7. The combination set forth in claim 6 where in said sun gear shaft is connected to an engine auxiliary for driving the same during operation oi the engine, and means for disconnecting the carrier from the crankshaft whereby said auxiliary may be driven by the starter motor.
8. The combination set forth in claim 6 wherein the sun gear shaft is drivingly connected to an electric generator, the ratio of the gearing being so selected that normal running speed or the engine will produce a selected normal generator speed.
9. The combination set forth in claim 6 wherein the sun gear shaft is drivingly connected to an electric generator, the ratio of the gearing being so selected that normal running speed of the tor connected with said gearing and so arranged with respect thereto that the speed thereof may be made additive or subtractive to the speed of the engine; and mean for controlling the speed engine; a speed responsive control carried by the generator, and means connecting said control with the motor such that the motor speed is controlled as a function of the generator speed.
12. In an engine starting system, a starting sleeve adapted for engagement with the engine crankshaft; planetary reduction gearing including a carrier connected with said sleeve and having pinions meshing with a sun gear and an annulus gear respectively; a starter motor; and driving means connecting said motor with said annulus gear and said sun gear, comprising a shaft carried by the sun gear, a gear carried by said shaft, a one-way clutch disposed between said Shaft and gear, and pinion means connecting said motor with the last named gear and the annulus gear,
the arrangement being such that energization of said starter motor will cause both said annulus gear and said sun gear to be driven thereby; and mean stopping rotation of the annulu gear thereby to cause the inertia torque thereof to be transmitted through said planet pinions to crankshaft.
13. In combination with an engine, a starter motor for starting said engine; an auxiliary adapted to be driven by the engine; a planetary gearset having the carrier thereof connected with the engine and the sun gear thereof connected with said auxiliary; a driving connection between said starter motor and the annulus gear of said gearset; a driving connection between said-starter motor and said sun gear, said last driving con= nection including an overrunning device permitting said sun gear to overrun said motor but preventing the motor from overrunning the sun gear.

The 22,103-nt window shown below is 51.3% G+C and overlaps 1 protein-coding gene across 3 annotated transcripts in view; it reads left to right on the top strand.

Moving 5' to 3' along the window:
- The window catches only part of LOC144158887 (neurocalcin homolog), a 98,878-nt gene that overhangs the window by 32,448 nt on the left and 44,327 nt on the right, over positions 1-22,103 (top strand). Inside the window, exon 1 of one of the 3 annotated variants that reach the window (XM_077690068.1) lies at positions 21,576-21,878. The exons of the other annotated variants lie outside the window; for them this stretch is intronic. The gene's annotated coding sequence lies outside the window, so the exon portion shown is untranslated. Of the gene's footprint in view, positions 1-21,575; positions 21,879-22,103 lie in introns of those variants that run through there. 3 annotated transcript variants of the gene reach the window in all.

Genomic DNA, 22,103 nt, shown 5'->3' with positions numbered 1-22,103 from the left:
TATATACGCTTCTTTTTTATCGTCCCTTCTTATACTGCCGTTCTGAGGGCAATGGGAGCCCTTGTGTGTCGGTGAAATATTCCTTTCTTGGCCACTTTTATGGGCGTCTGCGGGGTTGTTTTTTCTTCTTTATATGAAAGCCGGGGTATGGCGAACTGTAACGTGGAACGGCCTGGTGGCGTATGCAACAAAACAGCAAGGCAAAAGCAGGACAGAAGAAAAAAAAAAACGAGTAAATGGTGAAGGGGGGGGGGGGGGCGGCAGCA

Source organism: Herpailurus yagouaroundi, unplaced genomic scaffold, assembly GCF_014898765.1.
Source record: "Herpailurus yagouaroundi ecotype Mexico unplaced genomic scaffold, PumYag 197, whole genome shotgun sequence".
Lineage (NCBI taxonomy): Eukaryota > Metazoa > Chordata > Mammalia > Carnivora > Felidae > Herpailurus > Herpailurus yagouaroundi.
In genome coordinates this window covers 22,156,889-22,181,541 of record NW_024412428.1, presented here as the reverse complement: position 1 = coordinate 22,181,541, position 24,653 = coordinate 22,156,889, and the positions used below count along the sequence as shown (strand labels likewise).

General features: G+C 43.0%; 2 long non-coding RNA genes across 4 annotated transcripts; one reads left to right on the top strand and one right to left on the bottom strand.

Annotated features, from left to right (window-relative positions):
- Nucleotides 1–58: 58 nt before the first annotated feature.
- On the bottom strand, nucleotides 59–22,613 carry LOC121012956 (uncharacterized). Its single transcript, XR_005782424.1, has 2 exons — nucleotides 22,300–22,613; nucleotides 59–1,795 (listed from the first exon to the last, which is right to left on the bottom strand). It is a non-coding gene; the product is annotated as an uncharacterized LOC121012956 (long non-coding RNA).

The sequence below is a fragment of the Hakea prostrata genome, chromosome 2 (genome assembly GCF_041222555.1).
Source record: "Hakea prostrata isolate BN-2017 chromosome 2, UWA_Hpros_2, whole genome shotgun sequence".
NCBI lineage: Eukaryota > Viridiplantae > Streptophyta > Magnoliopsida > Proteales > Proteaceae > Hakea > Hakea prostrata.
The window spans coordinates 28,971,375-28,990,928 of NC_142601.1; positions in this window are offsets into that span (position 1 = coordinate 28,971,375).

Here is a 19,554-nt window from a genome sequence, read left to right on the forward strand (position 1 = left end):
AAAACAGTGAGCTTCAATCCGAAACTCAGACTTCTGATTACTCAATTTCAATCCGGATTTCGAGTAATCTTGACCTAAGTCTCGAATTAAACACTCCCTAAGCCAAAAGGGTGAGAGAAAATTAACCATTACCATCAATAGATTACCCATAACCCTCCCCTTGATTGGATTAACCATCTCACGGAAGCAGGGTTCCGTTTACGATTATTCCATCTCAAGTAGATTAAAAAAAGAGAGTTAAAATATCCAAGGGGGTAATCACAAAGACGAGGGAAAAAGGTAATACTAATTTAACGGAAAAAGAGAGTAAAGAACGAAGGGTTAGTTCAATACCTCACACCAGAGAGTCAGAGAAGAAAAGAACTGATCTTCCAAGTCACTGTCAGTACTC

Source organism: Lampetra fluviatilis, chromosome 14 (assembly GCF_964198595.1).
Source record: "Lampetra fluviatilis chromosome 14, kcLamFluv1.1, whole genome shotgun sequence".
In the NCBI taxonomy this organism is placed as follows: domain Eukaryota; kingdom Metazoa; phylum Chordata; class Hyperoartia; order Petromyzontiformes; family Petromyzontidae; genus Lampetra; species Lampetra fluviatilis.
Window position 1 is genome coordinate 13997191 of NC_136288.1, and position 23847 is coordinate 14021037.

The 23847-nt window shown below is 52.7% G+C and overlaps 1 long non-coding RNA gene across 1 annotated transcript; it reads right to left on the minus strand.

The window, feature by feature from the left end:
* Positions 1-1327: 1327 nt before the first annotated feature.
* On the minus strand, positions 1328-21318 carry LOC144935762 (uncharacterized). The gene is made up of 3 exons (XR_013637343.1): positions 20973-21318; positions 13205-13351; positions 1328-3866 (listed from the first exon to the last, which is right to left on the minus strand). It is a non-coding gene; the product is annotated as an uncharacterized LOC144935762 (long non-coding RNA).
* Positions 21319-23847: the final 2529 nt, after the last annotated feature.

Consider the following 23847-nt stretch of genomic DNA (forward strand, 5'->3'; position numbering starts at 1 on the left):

14. The combination set forth in claim 13 wherein the driving connection between the starter motor and the annulus gear includes a pair of driven gears fixed to said annulus gear and a pair of driving gears journaled' on the shaft of said motor and means for selectively clutching said driving gears to said shaft.
15. In the combination set forth in claim 13, independently operable means for rotating the sun gear whereby said starter motor may be started.
16. In the combination set forth in claim 13 means for starting said starter motor including manually operable means for driving said sun gear. v
17. In combination, a variable speed internal combustion engine, an alternating current gen- 'erator'to be driven at a substantially constant speed drivingly connected to said engine, a motor also drivingly connected to said generator for maintaining the constant speed of the generator when the generator speed due to the drive of the engine varies, differential gearing interposed between the generator and engine and between the generator and motor to interconnect the same, the ratios of the respective input and output values of said gearing from the engine and motor to the generator being such that the algebraic sum of the speeds imparted by the engine and motor to the generator is said substantially constant speed, and motor speed control means responsive to deviations in speed of the generator from said constant speed due to deviations in the speed of the engine for impressing upon the input from the motor to the generator such speed as to return the generator speed to said substantially constant speed.
I- IENRY' w. GILFILLAN.